The Social Security Administration will not award a claim in which drug or alcohol use is material to the disability. This means that if the claimant would not be disabled were they to stop abusing drugs or alcohol, the claim cannot be awarded. The agency assesses whether the claimant would be disabled in a condition of sobriety, or free of illegal substance abuse.

This does not mean, for example, the claimant who became a double amputee after crashing his car into a tree while driving drunk could not be awarded. In a state of sobriety, this person would still be disabled. Similarly, individuals with organic brain conditions, which are a product of a long history of alcohol abuse, can be awarded, if the condition has advanced so far that abstinence from alcohol would not reverse the condition.

There is a sequential evaluation process which the agency uses in assessing claims in which drug or alcohol abuse are involved. First, there must be some medical diagnosis of a drug or alcohol problem, based upon objective signs, or laboratory findings, such as urine drug screens. If the individual does not have drug or alcohol abuse, the inquiry ends. If he does, the inquiry proceeds.

At the second step, it is determined whether the claimant would be disabled considering all of his impairments, including drug or alcohol abuse. If not, the inquiry ends, and the claim is denied. If so, we proceed to step three.

At step three, the inquiry is whether drug and alcohol abuse is the only impairment. If it is, the claim is denied, and the inquiry ends. Otherwise, we proceed to step four.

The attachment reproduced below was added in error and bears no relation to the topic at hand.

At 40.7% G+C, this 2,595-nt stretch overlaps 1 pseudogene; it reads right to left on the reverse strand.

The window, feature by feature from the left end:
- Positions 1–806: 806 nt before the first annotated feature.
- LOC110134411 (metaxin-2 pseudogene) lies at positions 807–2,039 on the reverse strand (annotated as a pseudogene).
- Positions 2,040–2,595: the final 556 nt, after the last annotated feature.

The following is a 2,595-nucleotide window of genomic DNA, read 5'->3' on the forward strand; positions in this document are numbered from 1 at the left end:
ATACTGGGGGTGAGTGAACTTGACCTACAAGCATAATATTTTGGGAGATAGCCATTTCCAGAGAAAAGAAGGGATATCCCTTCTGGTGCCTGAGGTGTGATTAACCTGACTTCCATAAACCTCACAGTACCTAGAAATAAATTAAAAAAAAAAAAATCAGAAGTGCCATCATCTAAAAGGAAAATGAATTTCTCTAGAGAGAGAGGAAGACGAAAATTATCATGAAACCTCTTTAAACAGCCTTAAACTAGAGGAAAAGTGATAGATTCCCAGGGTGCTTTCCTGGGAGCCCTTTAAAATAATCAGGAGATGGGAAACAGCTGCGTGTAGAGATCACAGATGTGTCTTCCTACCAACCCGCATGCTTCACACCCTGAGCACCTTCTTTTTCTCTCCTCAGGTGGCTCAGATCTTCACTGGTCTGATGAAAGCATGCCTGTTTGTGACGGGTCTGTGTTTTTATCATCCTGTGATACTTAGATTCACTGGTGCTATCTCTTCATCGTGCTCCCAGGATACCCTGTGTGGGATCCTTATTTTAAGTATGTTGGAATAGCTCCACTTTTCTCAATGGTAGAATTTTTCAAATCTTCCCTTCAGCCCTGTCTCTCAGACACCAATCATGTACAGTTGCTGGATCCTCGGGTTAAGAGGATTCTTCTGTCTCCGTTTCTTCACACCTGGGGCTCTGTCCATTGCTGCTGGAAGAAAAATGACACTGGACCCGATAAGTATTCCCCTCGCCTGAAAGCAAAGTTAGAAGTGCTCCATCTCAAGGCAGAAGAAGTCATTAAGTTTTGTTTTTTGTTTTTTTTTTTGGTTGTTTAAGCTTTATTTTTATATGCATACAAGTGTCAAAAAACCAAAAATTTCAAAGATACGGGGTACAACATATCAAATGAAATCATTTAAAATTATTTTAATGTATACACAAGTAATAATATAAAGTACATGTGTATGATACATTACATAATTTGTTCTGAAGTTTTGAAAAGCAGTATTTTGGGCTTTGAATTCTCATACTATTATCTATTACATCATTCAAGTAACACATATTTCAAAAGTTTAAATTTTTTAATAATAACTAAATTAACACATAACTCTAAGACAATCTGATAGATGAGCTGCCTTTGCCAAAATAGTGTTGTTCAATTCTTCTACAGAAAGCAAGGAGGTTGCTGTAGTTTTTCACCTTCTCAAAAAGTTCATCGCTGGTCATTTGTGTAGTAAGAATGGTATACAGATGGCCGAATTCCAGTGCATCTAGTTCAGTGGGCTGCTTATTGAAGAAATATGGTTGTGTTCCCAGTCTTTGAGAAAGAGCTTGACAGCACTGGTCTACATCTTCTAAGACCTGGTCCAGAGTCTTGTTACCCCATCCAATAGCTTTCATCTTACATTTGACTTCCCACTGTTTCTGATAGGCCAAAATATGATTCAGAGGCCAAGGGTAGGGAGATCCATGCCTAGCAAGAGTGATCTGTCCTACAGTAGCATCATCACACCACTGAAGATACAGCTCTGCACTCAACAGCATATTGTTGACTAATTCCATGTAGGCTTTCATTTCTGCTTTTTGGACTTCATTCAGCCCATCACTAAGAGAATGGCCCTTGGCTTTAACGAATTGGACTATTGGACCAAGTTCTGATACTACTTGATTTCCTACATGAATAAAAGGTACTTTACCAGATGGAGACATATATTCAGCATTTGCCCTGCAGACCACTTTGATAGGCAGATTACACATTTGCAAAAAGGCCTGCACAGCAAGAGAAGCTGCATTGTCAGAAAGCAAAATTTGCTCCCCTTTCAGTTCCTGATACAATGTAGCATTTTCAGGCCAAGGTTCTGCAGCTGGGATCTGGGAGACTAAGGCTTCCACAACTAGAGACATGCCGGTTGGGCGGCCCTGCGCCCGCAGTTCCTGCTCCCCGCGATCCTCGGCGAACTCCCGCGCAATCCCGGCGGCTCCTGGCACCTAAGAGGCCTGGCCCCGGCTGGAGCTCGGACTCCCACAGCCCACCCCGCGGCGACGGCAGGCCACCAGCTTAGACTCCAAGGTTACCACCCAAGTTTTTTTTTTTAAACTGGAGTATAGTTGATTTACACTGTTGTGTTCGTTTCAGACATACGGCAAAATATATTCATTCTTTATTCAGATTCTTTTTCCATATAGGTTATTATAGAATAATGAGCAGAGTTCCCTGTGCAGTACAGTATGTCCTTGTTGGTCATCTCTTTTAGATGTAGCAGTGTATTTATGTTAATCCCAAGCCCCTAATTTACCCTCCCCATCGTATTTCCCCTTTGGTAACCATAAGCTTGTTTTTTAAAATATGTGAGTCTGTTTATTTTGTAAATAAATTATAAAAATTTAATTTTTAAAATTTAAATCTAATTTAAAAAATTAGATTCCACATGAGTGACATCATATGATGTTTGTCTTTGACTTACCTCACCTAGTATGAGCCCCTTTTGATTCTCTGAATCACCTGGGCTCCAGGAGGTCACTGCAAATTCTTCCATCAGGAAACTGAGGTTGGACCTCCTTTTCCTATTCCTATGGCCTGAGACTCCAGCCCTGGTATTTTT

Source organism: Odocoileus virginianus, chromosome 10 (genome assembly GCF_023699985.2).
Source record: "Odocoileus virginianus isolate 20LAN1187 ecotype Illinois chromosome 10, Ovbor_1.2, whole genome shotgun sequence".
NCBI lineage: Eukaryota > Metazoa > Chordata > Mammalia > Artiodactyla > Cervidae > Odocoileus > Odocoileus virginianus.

In step four, we ask whether the other impairment is disabling by itself while the individual is abusing drugs or alcohol. If the answer is no, the claim is denied. The answer is yes, we proceed to step five.

At step five, we ask whether drug or alcohol abuse causes or aggravates the claimant’s other conditions. If not, drug and alcohol is not material in the claim is awarded. If yes, but the other condition is irreversible, or would not improve in a condition of sobriety or abstinence, the claim is awarded. Otherwise, we go to step six.

At step six, we ask whether the other conditions would improve to the point of non-disability in the absence of drug or alcohol abuse. If so, the claim is denied, and drug or alcohol abuse is considered material to the disability. If not, drug or alcohol abuse is not considered to be material, and the claim is awarded.

All disability applicants should be forewarned that use of alcohol or street drugs, including marijuana, will be very damaging to a claim for disability based on a mental condition. Furthermore, it damages the claimant’s credibility, regardless of the medical condition in issue.

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